Tool to ease floods goes unused

Law gave towns chance to manage storm runoff. Fearing tax increases, none agreed
Major flooding in the wake of Tropical Storm Ida has given communities a good reason to reconsider stormwater utilities.

Two years ago, a new law gave local governments a tool to manage stormwater runoff, then and now considered the biggest source of pollution in streams, rivers and bays, not to mention a major cause of flooding.

Touted by advocates as a sensible approach to deal with what authorities say is a $16 billion problem in New Jersey, the law allows municipalities and other entities to set up stormwater utilities to impose fees on parking lot and other impervious surfaces.

It is an approach adopted by more than 1,500 communities in at least 40 states across the nation as a way to fund needed improvements to control storm runoff — especially in fiscally strapped locales. But not in New Jersey.

“We don’t have any takers yet,’’ acknowledged Department of Environmental Protection Commissioner Shawn LaTourette, when asked about the lack of any such utilities in the state last week. He blamed the non-response on a variety of factors, including the difficulty in getting people to focus on problems that do not directly impact them.

Tropical Storms Ida and Henri may change perceptions, but whether their widespread flooding is  enough to convince local officials to take a hard look at setting up stormwater utilities remains to be seen.

An uphill battle

It took a decade to push the utility bill through the Legislature over opposition from business lobbyists and many Republican lawmakers who dubbed the bill a “rain tax.’’ Other critics argued it would add another layer of bureaucratic expense at the local level.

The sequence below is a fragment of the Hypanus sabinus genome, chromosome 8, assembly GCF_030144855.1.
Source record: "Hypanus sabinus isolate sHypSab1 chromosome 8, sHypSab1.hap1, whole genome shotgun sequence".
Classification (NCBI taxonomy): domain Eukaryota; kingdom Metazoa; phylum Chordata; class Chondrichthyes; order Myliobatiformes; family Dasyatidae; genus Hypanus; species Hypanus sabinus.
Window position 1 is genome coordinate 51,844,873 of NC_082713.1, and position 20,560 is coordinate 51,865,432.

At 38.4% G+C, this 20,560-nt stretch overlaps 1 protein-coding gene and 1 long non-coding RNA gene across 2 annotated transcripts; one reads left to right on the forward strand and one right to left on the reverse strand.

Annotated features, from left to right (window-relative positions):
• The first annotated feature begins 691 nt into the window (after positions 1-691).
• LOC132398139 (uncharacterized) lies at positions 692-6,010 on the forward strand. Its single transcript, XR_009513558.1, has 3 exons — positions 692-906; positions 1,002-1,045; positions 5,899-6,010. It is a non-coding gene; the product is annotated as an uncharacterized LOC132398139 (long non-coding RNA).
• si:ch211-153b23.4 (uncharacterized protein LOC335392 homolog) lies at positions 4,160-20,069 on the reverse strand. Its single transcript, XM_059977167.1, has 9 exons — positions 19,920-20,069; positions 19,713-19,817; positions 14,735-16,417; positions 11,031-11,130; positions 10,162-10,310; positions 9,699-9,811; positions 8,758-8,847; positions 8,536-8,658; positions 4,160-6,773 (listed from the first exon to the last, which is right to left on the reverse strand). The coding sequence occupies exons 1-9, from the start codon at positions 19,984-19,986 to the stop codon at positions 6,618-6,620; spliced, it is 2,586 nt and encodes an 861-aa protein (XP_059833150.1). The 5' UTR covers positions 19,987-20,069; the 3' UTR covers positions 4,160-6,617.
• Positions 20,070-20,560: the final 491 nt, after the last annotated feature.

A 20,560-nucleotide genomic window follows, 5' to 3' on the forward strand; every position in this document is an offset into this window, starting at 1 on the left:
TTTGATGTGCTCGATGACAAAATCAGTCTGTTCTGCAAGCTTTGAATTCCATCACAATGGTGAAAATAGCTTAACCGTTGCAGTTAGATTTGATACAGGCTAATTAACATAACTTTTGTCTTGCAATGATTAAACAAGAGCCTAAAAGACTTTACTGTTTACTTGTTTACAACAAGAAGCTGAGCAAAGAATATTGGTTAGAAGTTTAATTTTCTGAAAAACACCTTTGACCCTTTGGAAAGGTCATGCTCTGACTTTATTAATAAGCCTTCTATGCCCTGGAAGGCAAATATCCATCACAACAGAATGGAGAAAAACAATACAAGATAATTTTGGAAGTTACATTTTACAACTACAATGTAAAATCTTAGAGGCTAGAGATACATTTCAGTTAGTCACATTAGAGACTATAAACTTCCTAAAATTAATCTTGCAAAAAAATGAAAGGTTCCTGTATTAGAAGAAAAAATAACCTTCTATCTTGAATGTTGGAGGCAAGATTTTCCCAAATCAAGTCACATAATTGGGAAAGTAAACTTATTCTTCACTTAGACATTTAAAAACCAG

“We are glad local governments are responsive to the high cost of living in New Jersey,’’ said Ray Cantor, a vice president of the New Jersey Business & Industry Association. “There is a sensitivity that residents are overtaxed.’’

When storms occur, rain runs off roads roofs, and parking lot into stormwater sewer systems, carrying debris, bacteria, and toxic chemicals into waterways. The recent storms also caused widespread flooding, mostly in North Jersey, where up to nine inches of rain fell in some areas.

“Two weeks ago, we got hit with a hell of a rain tax,’’ LaTourette said, alluding to the costs of widespread flooding across the state from Ida.

Sen. Bob Smith (D-Middlesex) agreed with the commissioner on why towns haven’t yet created a stormwater utility. “It hasn’t been a crisis until Ida,’’ he said. “No one knew how big a problem is storm runoff.’’

Second look at stormwater utilities

With local governments facing fiscal constraints and a new recognition of the extent of the problem, Smith said he expects more local communities will begin to look at utilities as helping solve storm runoff problems in an equitable way.

Daniel Van Abs, a former DEP water expert and an associate professor at Rutgers University, said that is already happening with some communities looking to issue studies considering the feasibility of stormwater utilities.

“It will increase the urgency of doing something,’’ said Van Abs, citing the 21 municipalities with combined sewer systems where untreated sewage and stormwater runoff are discharged into waterways during times of heavy rain.

Van Abs never expected many municipalities would choose to create stormwater utilities, suggesting in an opinion piece in NJ Spotlight News in 2018 that no more than 30 to 40 would be established by 2040 in New Jersey.

A local solution

Stormwater utilities will not solve the state’s major flooding problems, like the periodic flooding of the Raritan River inundating towns like Manville, according to Van Abs. It is more suited for localized flooding problems in communities like Princeton, which is looking into creating a stormwater utility.

Ed Potosnak, executive director of the New Jersey League of Conservation Voters, said he believes more communities are looking into setting up such utilities in the wake of Ida.

“With Ida, this is the new normal,’’ he said. “Now people are asking what can we do to fix it. Their eyes are open and they are now paying attention.’’

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